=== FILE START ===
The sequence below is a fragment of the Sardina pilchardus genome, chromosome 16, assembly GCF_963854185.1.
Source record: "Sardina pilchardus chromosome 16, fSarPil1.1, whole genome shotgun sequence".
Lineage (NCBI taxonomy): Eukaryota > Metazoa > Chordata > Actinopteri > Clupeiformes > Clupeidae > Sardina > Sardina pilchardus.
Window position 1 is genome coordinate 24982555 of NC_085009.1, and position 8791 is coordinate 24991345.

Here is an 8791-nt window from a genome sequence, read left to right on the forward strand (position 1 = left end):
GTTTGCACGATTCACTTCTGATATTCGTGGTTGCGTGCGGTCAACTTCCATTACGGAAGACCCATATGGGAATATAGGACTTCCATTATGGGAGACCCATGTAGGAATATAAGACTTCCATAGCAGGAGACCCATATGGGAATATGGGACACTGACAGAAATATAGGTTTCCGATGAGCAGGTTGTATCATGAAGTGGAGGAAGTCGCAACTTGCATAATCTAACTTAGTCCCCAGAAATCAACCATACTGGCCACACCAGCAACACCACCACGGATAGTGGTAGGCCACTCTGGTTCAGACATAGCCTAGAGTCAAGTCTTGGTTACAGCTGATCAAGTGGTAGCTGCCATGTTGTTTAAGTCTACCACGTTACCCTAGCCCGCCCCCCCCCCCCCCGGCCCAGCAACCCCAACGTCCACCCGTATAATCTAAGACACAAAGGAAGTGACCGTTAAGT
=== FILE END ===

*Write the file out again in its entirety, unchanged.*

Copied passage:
The sequence below is a fragment of the Sardina pilchardus genome, chromosome 16, assembly GCF_963854185.1.
Source record: "Sardina pilchardus chromosome 16, fSarPil1.1, whole genome shotgun sequence".
Lineage (NCBI taxonomy): Eukaryota > Metazoa > Chordata > Actinopteri > Clupeiformes > Clupeidae > Sardina > Sardina pilchardus.
Window position 1 is genome coordinate 24982555 of NC_085009.1, and position 8791 is coordinate 24991345.

Here is an 8791-nt window from a genome sequence, read left to right on the forward strand (position 1 = left end):
GTTTGCACGATTCACTTCTGATATTCGTGGTTGCGTGCGGTCAACTTCCATTACGGAAGACCCATATGGGAATATAGGACTTCCATTATGGGAGACCCATGTAGGAATATAAGACTTCCATAGCAGGAGACCCATATGGGAATATGGGACACTGACAGAAATATAGGTTTCCGATGAGCAGGTTGTATCATGAAGTGGAGGAAGTCGCAACTTGCATAATCTAACTTAGTCCCCAGAAATCAACCATACTGGCCACACCAGCAACACCACCACGGATAGTGGTAGGCCACTCTGGTTCAGACATAGCCTAGAGTCAAGTCTTGGTTACAGCTGATCAAGTGGTAGCTGCCATGTTGTTTAAGTCTACCACGTTACCCTAGCCCGCCCCCCCCCCCCCCGGCCCAGCAACCCCAACGTCCACCCGTATAATCTAAGACACAAAGGAAGTGACCGTTAAGT